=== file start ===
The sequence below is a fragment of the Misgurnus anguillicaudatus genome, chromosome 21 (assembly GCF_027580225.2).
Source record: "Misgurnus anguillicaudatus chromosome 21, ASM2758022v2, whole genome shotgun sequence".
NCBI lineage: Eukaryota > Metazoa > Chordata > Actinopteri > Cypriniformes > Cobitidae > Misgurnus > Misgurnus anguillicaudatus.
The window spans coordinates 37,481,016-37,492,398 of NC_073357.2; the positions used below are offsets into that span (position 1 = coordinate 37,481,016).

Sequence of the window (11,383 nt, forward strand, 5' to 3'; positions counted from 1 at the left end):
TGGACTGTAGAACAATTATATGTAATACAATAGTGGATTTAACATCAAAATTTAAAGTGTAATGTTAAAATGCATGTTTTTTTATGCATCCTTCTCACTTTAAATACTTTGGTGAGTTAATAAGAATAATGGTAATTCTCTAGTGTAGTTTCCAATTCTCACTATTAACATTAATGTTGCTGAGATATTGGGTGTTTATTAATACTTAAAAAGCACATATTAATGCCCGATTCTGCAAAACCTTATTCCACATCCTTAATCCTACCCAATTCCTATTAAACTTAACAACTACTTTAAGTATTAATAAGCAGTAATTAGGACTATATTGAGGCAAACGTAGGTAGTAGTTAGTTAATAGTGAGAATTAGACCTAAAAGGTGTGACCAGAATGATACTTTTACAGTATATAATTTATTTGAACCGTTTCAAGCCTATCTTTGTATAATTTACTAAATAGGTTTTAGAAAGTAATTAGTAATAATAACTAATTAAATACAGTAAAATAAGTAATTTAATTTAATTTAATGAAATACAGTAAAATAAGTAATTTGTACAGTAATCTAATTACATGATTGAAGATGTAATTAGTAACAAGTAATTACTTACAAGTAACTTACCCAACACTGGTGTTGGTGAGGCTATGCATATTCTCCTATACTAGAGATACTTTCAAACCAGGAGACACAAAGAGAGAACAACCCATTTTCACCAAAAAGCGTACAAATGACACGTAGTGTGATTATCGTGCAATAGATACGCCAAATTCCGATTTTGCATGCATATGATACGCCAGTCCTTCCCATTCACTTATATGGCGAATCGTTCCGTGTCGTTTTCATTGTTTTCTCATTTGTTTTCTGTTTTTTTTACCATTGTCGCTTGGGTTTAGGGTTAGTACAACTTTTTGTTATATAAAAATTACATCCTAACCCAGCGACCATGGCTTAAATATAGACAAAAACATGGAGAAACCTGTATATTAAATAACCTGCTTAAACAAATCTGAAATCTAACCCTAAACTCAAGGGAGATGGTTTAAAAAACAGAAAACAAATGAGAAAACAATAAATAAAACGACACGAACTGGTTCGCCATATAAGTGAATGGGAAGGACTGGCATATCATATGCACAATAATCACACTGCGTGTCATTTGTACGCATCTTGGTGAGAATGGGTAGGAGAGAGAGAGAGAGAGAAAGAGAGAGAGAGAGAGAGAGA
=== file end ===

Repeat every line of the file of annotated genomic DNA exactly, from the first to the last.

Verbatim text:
The sequence below is a fragment of the Misgurnus anguillicaudatus genome, chromosome 21 (assembly GCF_027580225.2).
Source record: "Misgurnus anguillicaudatus chromosome 21, ASM2758022v2, whole genome shotgun sequence".
NCBI lineage: Eukaryota > Metazoa > Chordata > Actinopteri > Cypriniformes > Cobitidae > Misgurnus > Misgurnus anguillicaudatus.
The window spans coordinates 37,481,016-37,492,398 of NC_073357.2; the positions used below are offsets into that span (position 1 = coordinate 37,481,016).

Sequence of the window (11,383 nt, forward strand, 5' to 3'; positions counted from 1 at the left end):
TGGACTGTAGAACAATTATATGTAATACAATAGTGGATTTAACATCAAAATTTAAAGTGTAATGTTAAAATGCATGTTTTTTTATGCATCCTTCTCACTTTAAATACTTTGGTGAGTTAATAAGAATAATGGTAATTCTCTAGTGTAGTTTCCAATTCTCACTATTAACATTAATGTTGCTGAGATATTGGGTGTTTATTAATACTTAAAAAGCACATATTAATGCCCGATTCTGCAAAACCTTATTCCACATCCTTAATCCTACCCAATTCCTATTAAACTTAACAACTACTTTAAGTATTAATAAGCAGTAATTAGGACTATATTGAGGCAAACGTAGGTAGTAGTTAGTTAATAGTGAGAATTAGACCTAAAAGGTGTGACCAGAATGATACTTTTACAGTATATAATTTATTTGAACCGTTTCAAGCCTATCTTTGTATAATTTACTAAATAGGTTTTAGAAAGTAATTAGTAATAATAACTAATTAAATACAGTAAAATAAGTAATTTAATTTAATTTAATGAAATACAGTAAAATAAGTAATTTGTACAGTAATCTAATTACATGATTGAAGATGTAATTAGTAACAAGTAATTACTTACAAGTAACTTACCCAACACTGGTGTTGGTGAGGCTATGCATATTCTCCTATACTAGAGATACTTTCAAACCAGGAGACACAAAGAGAGAACAACCCATTTTCACCAAAAAGCGTACAAATGACACGTAGTGTGATTATCGTGCAATAGATACGCCAAATTCCGATTTTGCATGCATATGATACGCCAGTCCTTCCCATTCACTTATATGGCGAATCGTTCCGTGTCGTTTTCATTGTTTTCTCATTTGTTTTCTGTTTTTTTTACCATTGTCGCTTGGGTTTAGGGTTAGTACAACTTTTTGTTATATAAAAATTACATCCTAACCCAGCGACCATGGCTTAAATATAGACAAAAACATGGAGAAACCTGTATATTAAATAACCTGCTTAAACAAATCTGAAATCTAACCCTAAACTCAAGGGAGATGGTTTAAAAAACAGAAAACAAATGAGAAAACAATAAATAAAACGACACGAACTGGTTCGCCATATAAGTGAATGGGAAGGACTGGCATATCATATGCACAATAATCACACTGCGTGTCATTTGTACGCATCTTGGTGAGAATGGGTAGGAGAGAGAGAGAGAGAGAAAGAGAGAGAGAGAGAGAGAGA